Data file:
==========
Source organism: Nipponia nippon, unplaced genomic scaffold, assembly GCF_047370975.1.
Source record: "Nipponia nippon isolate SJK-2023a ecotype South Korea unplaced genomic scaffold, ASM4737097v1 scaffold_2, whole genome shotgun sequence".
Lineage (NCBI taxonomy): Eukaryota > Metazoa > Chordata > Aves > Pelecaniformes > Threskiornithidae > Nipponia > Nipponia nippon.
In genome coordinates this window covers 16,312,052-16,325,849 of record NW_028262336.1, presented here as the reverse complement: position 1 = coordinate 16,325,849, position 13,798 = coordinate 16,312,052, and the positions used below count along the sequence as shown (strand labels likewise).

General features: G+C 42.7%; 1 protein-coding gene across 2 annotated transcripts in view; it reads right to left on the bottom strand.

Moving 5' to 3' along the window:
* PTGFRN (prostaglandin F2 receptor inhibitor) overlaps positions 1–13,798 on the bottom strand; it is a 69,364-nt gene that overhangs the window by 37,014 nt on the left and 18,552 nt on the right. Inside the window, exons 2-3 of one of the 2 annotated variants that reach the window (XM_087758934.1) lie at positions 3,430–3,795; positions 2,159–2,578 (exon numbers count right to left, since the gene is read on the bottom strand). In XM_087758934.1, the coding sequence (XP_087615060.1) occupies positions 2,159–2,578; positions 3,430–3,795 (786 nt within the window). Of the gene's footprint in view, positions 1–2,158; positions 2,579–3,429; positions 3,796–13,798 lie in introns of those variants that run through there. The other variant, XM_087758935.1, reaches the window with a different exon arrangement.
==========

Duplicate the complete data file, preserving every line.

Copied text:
Source organism: Nipponia nippon, unplaced genomic scaffold, assembly GCF_047370975.1.
Source record: "Nipponia nippon isolate SJK-2023a ecotype South Korea unplaced genomic scaffold, ASM4737097v1 scaffold_2, whole genome shotgun sequence".
Lineage (NCBI taxonomy): Eukaryota > Metazoa > Chordata > Aves > Pelecaniformes > Threskiornithidae > Nipponia > Nipponia nippon.
In genome coordinates this window covers 16,312,052-16,325,849 of record NW_028262336.1, presented here as the reverse complement: position 1 = coordinate 16,325,849, position 13,798 = coordinate 16,312,052, and the positions used below count along the sequence as shown (strand labels likewise).

General features: G+C 42.7%; 1 protein-coding gene across 2 annotated transcripts in view; it reads right to left on the bottom strand.

Moving 5' to 3' along the window:
* PTGFRN (prostaglandin F2 receptor inhibitor) overlaps positions 1–13,798 on the bottom strand; it is a 69,364-nt gene that overhangs the window by 37,014 nt on the left and 18,552 nt on the right. Inside the window, exons 2-3 of one of the 2 annotated variants that reach the window (XM_087758934.1) lie at positions 3,430–3,795; positions 2,159–2,578 (exon numbers count right to left, since the gene is read on the bottom strand). In XM_087758934.1, the coding sequence (XP_087615060.1) occupies positions 2,159–2,578; positions 3,430–3,795 (786 nt within the window). Of the gene's footprint in view, positions 1–2,158; positions 2,579–3,429; positions 3,796–13,798 lie in introns of those variants that run through there. The other variant, XM_087758935.1, reaches the window with a different exon arrangement.